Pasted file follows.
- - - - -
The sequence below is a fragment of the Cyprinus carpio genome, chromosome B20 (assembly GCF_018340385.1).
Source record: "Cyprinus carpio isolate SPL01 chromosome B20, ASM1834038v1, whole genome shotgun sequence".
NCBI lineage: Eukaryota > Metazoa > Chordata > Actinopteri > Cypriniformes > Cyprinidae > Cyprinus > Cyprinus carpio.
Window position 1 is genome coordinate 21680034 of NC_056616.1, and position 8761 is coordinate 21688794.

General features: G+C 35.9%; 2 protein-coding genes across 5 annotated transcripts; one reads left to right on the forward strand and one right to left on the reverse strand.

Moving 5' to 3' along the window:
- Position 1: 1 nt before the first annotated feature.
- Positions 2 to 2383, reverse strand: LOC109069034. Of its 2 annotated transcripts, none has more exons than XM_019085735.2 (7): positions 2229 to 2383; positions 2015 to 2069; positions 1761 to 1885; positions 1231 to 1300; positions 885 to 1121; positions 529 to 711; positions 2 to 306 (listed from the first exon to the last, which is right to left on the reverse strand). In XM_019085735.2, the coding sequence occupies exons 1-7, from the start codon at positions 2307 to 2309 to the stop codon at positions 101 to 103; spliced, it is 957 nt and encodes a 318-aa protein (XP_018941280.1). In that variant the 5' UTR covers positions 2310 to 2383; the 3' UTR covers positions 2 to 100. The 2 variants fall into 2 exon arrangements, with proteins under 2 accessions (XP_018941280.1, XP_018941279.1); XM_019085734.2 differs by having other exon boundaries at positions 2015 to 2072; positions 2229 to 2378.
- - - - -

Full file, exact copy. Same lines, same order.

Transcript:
The sequence below is a fragment of the Cyprinus carpio genome, chromosome B20 (assembly GCF_018340385.1).
Source record: "Cyprinus carpio isolate SPL01 chromosome B20, ASM1834038v1, whole genome shotgun sequence".
NCBI lineage: Eukaryota > Metazoa > Chordata > Actinopteri > Cypriniformes > Cyprinidae > Cyprinus > Cyprinus carpio.
Window position 1 is genome coordinate 21680034 of NC_056616.1, and position 8761 is coordinate 21688794.

General features: G+C 35.9%; 2 protein-coding genes across 5 annotated transcripts; one reads left to right on the forward strand and one right to left on the reverse strand.

Moving 5' to 3' along the window:
- Position 1: 1 nt before the first annotated feature.
- Positions 2 to 2383, reverse strand: LOC109069034. Of its 2 annotated transcripts, none has more exons than XM_019085735.2 (7): positions 2229 to 2383; positions 2015 to 2069; positions 1761 to 1885; positions 1231 to 1300; positions 885 to 1121; positions 529 to 711; positions 2 to 306 (listed from the first exon to the last, which is right to left on the reverse strand). In XM_019085735.2, the coding sequence occupies exons 1-7, from the start codon at positions 2307 to 2309 to the stop codon at positions 101 to 103; spliced, it is 957 nt and encodes a 318-aa protein (XP_018941280.1). In that variant the 5' UTR covers positions 2310 to 2383; the 3' UTR covers positions 2 to 100. The 2 variants fall into 2 exon arrangements, with proteins under 2 accessions (XP_018941280.1, XP_018941279.1); XM_019085734.2 differs by having other exon boundaries at positions 2015 to 2072; positions 2229 to 2378.